The monkey in the mirror: Thinking about the urban macaques of India

Anindya Sinha in conversation with Shashwat DC, on issues related to the interplay of the macaque populations and humans, especially in the urban cities of India, like Delhi and others

Monkey in the mirror

Nature does not merely exist in the forest, but it abounds all around us, even in our cities. To explore and discuss flora and fauna in our vicinity, Azim Premji University brings you a Webinar seriesNature in our Cities.

The webinar is part of the overall #SeekingSustainability umbrella. The series will be of particular interest to people who wish to know more about the environment and urban ecology. 

In this edition, we talk about the urban macaques in India, or what are popularly known as monkeys. The macaques, a large group of Old World monkeys, are represented by about 22 species distributed across Asia and with one species in northern Africa. 

They are arguably the most ecologically adaptable, socially labile and behaviourally flexible of all nonhuman primates. India is home to nine species of this genus, with the rhesus and the endemic bonnet macaque being the most popular, given their historical urban distribution.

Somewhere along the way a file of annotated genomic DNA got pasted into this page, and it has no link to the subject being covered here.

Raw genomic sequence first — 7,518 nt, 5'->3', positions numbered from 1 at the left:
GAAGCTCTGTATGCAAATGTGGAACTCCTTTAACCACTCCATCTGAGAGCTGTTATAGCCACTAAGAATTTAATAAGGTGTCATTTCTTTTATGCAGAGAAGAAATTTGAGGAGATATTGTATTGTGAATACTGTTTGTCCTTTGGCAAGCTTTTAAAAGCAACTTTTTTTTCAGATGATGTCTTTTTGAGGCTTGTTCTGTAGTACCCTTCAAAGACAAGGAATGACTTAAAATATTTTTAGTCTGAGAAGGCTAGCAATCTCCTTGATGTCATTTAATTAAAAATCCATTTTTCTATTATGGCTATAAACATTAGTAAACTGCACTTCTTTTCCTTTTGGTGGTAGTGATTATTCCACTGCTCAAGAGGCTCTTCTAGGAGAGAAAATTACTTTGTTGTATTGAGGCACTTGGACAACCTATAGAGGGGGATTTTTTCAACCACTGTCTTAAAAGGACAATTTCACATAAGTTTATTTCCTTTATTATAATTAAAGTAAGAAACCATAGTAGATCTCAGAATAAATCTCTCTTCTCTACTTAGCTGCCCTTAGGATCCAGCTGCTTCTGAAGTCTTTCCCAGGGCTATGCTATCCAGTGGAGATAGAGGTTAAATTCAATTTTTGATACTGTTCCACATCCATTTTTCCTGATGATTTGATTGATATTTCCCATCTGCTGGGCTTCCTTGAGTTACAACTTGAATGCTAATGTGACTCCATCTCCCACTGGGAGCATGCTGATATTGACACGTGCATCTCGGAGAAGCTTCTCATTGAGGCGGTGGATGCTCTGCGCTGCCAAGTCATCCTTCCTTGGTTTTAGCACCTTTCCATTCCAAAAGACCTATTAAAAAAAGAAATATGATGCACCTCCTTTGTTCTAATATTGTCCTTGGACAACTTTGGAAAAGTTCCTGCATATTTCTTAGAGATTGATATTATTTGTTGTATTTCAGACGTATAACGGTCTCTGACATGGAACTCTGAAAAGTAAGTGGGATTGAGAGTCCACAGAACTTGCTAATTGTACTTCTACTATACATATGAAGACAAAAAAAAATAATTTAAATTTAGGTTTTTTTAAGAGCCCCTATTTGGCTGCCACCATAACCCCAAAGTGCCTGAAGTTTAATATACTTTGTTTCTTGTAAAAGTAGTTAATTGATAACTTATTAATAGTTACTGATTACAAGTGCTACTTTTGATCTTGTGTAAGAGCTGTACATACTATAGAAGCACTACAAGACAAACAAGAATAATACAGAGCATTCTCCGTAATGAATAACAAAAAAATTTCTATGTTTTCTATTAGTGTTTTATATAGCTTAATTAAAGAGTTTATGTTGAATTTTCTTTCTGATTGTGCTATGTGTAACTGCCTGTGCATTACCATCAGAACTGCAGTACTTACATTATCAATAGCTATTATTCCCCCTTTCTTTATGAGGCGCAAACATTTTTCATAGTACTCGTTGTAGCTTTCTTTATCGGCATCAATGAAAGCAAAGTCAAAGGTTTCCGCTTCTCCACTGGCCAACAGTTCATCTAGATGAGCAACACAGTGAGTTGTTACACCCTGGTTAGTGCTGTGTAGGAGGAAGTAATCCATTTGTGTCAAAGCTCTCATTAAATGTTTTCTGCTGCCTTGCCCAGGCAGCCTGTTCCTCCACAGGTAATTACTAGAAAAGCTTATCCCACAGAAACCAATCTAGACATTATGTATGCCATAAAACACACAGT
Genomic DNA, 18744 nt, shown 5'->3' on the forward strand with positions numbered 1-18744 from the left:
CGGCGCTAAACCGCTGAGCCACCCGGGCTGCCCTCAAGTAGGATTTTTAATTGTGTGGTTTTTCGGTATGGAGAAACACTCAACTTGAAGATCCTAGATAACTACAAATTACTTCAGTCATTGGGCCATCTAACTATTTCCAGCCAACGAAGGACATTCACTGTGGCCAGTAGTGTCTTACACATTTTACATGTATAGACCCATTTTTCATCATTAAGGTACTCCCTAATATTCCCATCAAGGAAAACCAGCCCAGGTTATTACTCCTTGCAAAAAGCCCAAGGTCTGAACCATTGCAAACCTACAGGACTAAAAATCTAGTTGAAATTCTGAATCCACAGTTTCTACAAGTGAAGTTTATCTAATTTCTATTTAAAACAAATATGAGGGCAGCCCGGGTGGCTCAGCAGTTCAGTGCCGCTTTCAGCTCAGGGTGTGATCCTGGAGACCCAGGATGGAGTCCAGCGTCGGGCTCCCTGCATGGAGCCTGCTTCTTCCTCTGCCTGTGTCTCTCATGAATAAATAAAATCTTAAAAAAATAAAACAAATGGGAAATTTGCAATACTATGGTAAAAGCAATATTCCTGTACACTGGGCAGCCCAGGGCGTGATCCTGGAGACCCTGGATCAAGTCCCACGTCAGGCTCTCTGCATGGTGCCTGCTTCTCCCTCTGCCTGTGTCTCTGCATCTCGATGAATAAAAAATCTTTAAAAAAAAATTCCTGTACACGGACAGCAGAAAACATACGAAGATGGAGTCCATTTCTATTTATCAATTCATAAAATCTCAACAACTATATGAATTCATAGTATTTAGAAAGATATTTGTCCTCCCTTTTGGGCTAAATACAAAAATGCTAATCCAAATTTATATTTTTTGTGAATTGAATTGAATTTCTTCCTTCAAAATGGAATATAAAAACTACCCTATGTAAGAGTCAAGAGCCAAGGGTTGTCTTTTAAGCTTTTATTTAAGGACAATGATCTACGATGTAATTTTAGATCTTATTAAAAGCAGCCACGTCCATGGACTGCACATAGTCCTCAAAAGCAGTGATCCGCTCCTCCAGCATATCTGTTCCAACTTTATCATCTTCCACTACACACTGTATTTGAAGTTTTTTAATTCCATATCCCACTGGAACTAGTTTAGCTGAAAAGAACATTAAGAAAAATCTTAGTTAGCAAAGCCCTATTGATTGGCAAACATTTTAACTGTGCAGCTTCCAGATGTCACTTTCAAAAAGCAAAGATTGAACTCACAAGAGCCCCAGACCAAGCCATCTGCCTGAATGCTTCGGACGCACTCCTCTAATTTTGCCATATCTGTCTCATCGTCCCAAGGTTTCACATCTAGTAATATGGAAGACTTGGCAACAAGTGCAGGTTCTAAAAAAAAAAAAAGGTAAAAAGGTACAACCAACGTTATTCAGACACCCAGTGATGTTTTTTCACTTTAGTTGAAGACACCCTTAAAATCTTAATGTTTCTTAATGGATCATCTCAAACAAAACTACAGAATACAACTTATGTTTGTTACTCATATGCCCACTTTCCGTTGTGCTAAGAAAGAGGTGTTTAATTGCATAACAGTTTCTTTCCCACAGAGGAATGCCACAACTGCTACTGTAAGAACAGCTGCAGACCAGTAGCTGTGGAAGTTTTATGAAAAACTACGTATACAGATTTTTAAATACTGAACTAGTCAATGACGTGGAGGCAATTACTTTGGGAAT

We discuss issues related to interplay of the macaque populations and humans, especially in the urban cities of India, like Delhi and others.

Anindya Sinha is a renowned primatologist who has been studying the macaques for well over three decades and shares his insights on what are the challenges faced by the macaques when they live in close proximity of their cousins, namely, humans.

Anindya, primarily based at the National Institute of Advanced Studies (NIAS), Bengaluru, had early research interests in the molecular biochemistry of yeast metabolism, social biology of wasps, and the classical genetics of human disease although his principal research, over the last three decades, has been on the behavioural ecology, cognitive ethology, population and behavioural genetics, evolutionary biology and conservation studies of primates and other mammalian species.

Shashwat DC is part of the communications team at Azim Premji University. He is a blogger with sus​tain​abil​i​tyze​ro​.com. With a deep interest in history and mythology, he is also a passionate champion of the environment and biodiversity. He writes on issues related to sustainability, sustainable development, and environmental history.